3rd Sunday after Pentecost June 26, 2022


The Gain in Godliness

1 Timothy 6:6-12

Scripture Readings

Psalm 37
Matthew 6:24-34


12, 425, WS #789 (or TLH #428), 47

Hymns from The Lutheran Hymnal (1941) unless otherwise noted

+ In the Name of Jesus Christ +

Prayer of the Day: O God, because Your abiding presence always goes with us, keep us aware of Your daily mercies that we may live secure and content in Your eternal love; through Jesus Christ, Your Son, our Lord, who lives and reigns with You and the Holy Spirit, one God, now and forever. Amen.

Now godliness with contentment is great gain. For we brought nothing into this world, and it is certain we can carry nothing out. And having food and clothing, with these we shall be content. But those who desire to be rich fall into temptation and a snare, and into many foolish and harmful lusts which drown men in destruction and perdition. For the love of money is a root of all kinds of evil, for which some have strayed from the faith in their greediness, and pierced themselves through with many sorrows. But you, O man of God, flee these things and pursue righteousness, godliness, faith, love, patience, gentleness. Fight the good fight of faith, lay hold on eternal life, to which you were also called and have confessed the good confession in the presence of many witnesses. (NKJV)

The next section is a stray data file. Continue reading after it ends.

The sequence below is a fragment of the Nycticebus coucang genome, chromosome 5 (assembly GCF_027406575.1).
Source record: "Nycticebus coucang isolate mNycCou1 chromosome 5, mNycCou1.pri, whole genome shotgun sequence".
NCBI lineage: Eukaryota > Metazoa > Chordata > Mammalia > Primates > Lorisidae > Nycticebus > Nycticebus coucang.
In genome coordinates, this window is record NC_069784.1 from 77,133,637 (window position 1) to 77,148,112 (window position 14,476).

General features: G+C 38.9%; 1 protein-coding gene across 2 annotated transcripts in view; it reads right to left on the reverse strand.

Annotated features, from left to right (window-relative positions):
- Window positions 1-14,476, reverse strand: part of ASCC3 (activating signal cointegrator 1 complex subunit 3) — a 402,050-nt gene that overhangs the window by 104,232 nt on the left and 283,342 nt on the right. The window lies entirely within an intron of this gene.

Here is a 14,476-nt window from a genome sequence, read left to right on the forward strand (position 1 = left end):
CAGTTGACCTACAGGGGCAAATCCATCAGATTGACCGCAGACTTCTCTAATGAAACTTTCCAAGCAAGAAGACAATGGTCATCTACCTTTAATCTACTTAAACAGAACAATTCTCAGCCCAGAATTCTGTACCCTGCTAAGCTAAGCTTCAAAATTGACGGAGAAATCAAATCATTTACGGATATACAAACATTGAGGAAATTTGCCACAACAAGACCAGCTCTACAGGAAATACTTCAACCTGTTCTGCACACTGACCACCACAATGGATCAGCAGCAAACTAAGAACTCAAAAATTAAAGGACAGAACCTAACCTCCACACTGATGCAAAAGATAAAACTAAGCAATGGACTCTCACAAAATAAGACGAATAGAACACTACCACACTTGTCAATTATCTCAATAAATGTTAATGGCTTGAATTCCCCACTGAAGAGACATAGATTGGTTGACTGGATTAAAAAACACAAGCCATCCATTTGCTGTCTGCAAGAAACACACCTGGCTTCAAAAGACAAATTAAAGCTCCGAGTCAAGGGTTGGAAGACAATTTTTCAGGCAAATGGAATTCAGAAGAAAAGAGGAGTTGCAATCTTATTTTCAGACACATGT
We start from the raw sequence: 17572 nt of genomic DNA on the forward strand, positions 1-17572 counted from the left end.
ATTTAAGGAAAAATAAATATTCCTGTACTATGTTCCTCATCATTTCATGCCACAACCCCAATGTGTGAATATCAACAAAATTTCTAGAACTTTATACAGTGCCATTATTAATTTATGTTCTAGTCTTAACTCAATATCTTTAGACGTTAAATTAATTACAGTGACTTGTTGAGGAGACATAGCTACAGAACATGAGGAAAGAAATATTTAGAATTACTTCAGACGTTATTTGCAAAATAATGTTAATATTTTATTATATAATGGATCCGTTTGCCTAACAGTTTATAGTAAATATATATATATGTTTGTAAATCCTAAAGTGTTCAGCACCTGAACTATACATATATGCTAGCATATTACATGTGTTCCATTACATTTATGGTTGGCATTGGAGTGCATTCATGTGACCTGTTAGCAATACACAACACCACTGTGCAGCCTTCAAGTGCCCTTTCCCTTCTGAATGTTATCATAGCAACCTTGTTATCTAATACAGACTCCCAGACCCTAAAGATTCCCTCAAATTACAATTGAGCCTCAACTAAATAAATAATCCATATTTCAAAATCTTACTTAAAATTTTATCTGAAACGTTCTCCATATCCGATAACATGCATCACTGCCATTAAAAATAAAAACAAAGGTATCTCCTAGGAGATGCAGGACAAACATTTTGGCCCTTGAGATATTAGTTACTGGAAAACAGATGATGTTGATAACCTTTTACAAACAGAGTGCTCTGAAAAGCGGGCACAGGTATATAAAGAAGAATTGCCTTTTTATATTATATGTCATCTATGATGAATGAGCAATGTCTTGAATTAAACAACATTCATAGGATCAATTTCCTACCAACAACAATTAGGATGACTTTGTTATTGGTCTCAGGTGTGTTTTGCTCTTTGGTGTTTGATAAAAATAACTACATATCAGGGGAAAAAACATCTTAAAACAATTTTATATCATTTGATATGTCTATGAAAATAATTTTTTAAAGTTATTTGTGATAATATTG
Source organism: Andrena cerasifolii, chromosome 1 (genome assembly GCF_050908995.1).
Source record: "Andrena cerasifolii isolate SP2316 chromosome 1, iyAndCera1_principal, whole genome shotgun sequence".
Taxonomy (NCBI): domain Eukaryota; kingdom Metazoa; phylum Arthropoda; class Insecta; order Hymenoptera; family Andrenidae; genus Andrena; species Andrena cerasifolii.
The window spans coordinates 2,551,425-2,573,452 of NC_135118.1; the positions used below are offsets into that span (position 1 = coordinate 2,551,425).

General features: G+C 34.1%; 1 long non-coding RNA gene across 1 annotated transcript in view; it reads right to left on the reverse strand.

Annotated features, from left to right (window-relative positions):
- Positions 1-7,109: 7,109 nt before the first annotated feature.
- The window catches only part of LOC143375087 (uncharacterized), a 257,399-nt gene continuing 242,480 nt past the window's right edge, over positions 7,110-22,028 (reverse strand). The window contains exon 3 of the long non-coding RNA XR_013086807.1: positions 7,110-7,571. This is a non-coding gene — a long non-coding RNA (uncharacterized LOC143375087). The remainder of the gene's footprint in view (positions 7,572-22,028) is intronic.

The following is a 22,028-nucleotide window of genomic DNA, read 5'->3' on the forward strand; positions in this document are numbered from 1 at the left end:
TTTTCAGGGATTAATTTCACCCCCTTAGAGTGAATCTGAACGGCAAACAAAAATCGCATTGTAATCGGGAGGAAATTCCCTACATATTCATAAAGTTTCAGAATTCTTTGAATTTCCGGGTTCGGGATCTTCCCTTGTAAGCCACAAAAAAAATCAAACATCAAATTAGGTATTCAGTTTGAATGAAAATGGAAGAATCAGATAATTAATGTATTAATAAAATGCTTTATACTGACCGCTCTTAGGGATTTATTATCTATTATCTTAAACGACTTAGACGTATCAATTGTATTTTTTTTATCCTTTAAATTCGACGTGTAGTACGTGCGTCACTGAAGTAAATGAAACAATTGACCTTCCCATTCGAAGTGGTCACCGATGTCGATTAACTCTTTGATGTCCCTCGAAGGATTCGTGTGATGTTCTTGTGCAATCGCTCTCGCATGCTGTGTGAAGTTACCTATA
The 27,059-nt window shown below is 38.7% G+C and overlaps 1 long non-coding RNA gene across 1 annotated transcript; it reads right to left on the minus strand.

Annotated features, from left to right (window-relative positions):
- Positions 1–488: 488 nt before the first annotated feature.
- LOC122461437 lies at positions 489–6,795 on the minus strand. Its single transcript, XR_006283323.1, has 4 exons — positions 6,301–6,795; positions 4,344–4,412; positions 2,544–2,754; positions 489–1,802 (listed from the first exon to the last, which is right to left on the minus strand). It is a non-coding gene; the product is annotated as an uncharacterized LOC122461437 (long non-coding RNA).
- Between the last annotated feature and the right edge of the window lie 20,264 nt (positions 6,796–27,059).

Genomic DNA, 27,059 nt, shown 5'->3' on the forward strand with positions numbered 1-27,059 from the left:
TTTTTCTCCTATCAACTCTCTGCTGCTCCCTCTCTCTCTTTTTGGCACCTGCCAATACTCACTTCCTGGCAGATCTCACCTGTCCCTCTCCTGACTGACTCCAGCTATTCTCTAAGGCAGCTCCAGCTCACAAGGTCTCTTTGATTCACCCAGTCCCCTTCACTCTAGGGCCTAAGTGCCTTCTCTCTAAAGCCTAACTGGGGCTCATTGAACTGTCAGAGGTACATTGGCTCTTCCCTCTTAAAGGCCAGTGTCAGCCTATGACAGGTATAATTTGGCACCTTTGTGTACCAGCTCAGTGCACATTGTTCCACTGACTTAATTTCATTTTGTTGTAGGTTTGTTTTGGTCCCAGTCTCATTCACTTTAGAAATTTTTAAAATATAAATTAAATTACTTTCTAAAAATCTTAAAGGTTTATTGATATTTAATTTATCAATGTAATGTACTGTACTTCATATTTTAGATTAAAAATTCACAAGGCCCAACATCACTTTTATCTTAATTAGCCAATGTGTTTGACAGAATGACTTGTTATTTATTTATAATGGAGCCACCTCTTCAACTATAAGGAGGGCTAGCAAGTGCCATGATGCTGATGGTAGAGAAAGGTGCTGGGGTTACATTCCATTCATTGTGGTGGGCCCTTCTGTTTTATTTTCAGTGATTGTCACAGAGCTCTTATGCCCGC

Dearly Beloved Fellow Believers,

If we have investments, when we get our monthly or quarterly statement, what we look for is a gain. What we like to see in the figures on the statement is evidence that our investments are now worth more than they were on the last statement. What we don’t like to see is a loss, though we know and accept the fact that investments of various kinds often do diminish in value.

Though the word gain is most often used in connection with money and investments, the most important gains in life are in other things. If, say, over the past year you have gained knowledge, if you have completed classes or training, then you have experienced a real gain. If you have gained experience in your work, you have a gain that will benefit you in the years to come. If you have gained something less tangible or measurable like confidence, you have experienced a worthwhile gain; you have something more than what you had a year ago, something that will help you in your life, something that you can use to serve the Lord and be a blessing to other people.